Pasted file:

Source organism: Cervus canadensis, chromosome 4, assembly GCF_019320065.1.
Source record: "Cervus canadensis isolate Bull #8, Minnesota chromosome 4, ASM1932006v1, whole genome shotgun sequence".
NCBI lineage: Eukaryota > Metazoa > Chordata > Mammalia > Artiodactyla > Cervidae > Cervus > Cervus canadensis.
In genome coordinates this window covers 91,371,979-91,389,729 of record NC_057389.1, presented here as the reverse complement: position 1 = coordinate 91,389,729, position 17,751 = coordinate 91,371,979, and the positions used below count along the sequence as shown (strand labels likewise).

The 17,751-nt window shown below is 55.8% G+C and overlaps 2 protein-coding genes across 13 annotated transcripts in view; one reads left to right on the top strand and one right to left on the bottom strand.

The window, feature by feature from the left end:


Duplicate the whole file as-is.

Source organism: Cervus canadensis, chromosome 4, assembly GCF_019320065.1.
Source record: "Cervus canadensis isolate Bull #8, Minnesota chromosome 4, ASM1932006v1, whole genome shotgun sequence".
NCBI lineage: Eukaryota > Metazoa > Chordata > Mammalia > Artiodactyla > Cervidae > Cervus > Cervus canadensis.
In genome coordinates this window covers 91,371,979-91,389,729 of record NC_057389.1, presented here as the reverse complement: position 1 = coordinate 91,389,729, position 17,751 = coordinate 91,371,979, and the positions used below count along the sequence as shown (strand labels likewise).

The 17,751-nt window shown below is 55.8% G+C and overlaps 2 protein-coding genes across 13 annotated transcripts in view; one reads left to right on the top strand and one right to left on the bottom strand.

The window, feature by feature from the left end: